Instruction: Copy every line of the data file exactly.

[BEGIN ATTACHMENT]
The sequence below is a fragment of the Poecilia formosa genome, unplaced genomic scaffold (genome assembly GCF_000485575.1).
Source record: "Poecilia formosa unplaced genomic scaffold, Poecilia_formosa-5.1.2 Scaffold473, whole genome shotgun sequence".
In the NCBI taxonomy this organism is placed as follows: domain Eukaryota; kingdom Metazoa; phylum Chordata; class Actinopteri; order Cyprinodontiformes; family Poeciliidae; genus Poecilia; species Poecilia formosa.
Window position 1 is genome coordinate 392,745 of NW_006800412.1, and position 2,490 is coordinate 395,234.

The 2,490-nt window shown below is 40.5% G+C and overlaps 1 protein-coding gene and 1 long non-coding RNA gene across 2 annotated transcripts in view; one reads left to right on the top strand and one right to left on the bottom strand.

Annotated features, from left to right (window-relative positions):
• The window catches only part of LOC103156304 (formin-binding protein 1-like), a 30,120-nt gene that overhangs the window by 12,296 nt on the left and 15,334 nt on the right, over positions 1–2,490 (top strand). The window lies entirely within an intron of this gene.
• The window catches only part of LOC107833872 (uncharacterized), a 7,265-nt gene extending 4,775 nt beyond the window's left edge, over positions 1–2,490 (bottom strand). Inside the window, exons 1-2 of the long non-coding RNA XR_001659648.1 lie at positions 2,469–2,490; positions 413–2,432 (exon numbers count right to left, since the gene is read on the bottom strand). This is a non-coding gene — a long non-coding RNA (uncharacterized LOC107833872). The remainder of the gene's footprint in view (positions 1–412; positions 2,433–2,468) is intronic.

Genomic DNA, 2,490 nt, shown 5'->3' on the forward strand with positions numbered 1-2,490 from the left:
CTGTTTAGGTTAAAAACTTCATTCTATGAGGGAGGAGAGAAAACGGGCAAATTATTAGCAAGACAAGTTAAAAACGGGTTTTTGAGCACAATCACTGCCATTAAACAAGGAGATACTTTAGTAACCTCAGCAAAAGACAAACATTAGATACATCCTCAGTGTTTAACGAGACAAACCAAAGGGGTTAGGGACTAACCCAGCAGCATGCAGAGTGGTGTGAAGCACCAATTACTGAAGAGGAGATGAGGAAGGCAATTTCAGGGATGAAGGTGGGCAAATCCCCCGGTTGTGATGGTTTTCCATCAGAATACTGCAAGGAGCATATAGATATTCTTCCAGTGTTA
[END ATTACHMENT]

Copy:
The sequence below is a fragment of the Poecilia formosa genome, unplaced genomic scaffold (genome assembly GCF_000485575.1).
Source record: "Poecilia formosa unplaced genomic scaffold, Poecilia_formosa-5.1.2 Scaffold473, whole genome shotgun sequence".
In the NCBI taxonomy this organism is placed as follows: domain Eukaryota; kingdom Metazoa; phylum Chordata; class Actinopteri; order Cyprinodontiformes; family Poeciliidae; genus Poecilia; species Poecilia formosa.
Window position 1 is genome coordinate 392,745 of NW_006800412.1, and position 2,490 is coordinate 395,234.

The 2,490-nt window shown below is 40.5% G+C and overlaps 1 protein-coding gene and 1 long non-coding RNA gene across 2 annotated transcripts in view; one reads left to right on the top strand and one right to left on the bottom strand.

Annotated features, from left to right (window-relative positions):
• The window catches only part of LOC103156304 (formin-binding protein 1-like), a 30,120-nt gene that overhangs the window by 12,296 nt on the left and 15,334 nt on the right, over positions 1–2,490 (top strand). The window lies entirely within an intron of this gene.
• The window catches only part of LOC107833872 (uncharacterized), a 7,265-nt gene extending 4,775 nt beyond the window's left edge, over positions 1–2,490 (bottom strand). Inside the window, exons 1-2 of the long non-coding RNA XR_001659648.1 lie at positions 2,469–2,490; positions 413–2,432 (exon numbers count right to left, since the gene is read on the bottom strand). This is a non-coding gene — a long non-coding RNA (uncharacterized LOC107833872). The remainder of the gene's footprint in view (positions 1–412; positions 2,433–2,468) is intronic.

Genomic DNA, 2,490 nt, shown 5'->3' on the forward strand with positions numbered 1-2,490 from the left:
CTGTTTAGGTTAAAAACTTCATTCTATGAGGGAGGAGAGAAAACGGGCAAATTATTAGCAAGACAAGTTAAAAACGGGTTTTTGAGCACAATCACTGCCATTAAACAAGGAGATACTTTAGTAACCTCAGCAAAAGACAAACATTAGATACATCCTCAGTGTTTAACGAGACAAACCAAAGGGGTTAGGGACTAACCCAGCAGCATGCAGAGTGGTGTGAAGCACCAATTACTGAAGAGGAGATGAGGAAGGCAATTTCAGGGATGAAGGTGGGCAAATCCCCCGGTTGTGATGGTTTTCCATCAGAATACTGCAAGGAGCATATAGATATTCTTCCAGTGTTA